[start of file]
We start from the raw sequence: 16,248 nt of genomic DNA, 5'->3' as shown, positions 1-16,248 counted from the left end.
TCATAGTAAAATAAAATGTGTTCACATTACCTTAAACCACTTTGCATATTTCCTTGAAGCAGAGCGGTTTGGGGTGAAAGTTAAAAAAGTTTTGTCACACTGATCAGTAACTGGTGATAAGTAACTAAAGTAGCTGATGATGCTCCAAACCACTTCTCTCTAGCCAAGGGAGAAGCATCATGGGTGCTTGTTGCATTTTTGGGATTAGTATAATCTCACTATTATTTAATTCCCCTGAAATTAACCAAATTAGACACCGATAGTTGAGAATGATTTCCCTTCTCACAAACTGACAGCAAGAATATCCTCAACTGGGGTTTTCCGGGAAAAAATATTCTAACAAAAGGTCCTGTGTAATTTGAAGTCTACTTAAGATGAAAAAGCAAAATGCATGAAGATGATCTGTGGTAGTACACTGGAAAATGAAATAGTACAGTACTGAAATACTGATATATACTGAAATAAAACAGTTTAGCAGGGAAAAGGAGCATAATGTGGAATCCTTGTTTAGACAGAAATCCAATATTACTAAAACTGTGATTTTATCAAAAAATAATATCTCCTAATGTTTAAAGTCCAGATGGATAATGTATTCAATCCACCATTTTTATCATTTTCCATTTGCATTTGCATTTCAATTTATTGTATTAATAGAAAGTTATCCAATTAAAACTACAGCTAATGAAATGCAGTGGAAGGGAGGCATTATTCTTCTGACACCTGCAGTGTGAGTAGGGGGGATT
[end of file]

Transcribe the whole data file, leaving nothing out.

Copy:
We start from the raw sequence: 16,248 nt of genomic DNA, 5'->3' as shown, positions 1-16,248 counted from the left end.
TCATAGTAAAATAAAATGTGTTCACATTACCTTAAACCACTTTGCATATTTCCTTGAAGCAGAGCGGTTTGGGGTGAAAGTTAAAAAAGTTTTGTCACACTGATCAGTAACTGGTGATAAGTAACTAAAGTAGCTGATGATGCTCCAAACCACTTCTCTCTAGCCAAGGGAGAAGCATCATGGGTGCTTGTTGCATTTTTGGGATTAGTATAATCTCACTATTATTTAATTCCCCTGAAATTAACCAAATTAGACACCGATAGTTGAGAATGATTTCCCTTCTCACAAACTGACAGCAAGAATATCCTCAACTGGGGTTTTCCGGGAAAAAATATTCTAACAAAAGGTCCTGTGTAATTTGAAGTCTACTTAAGATGAAAAAGCAAAATGCATGAAGATGATCTGTGGTAGTACACTGGAAAATGAAATAGTACAGTACTGAAATACTGATATATACTGAAATAAAACAGTTTAGCAGGGAAAAGGAGCATAATGTGGAATCCTTGTTTAGACAGAAATCCAATATTACTAAAACTGTGATTTTATCAAAAAATAATATCTCCTAATGTTTAAAGTCCAGATGGATAATGTATTCAATCCACCATTTTTATCATTTTCCATTTGCATTTGCATTTCAATTTATTGTATTAATAGAAAGTTATCCAATTAAAACTACAGCTAATGAAATGCAGTGGAAGGGAGGCATTATTCTTCTGACACCTGCAGTGTGAGTAGGGGGGATT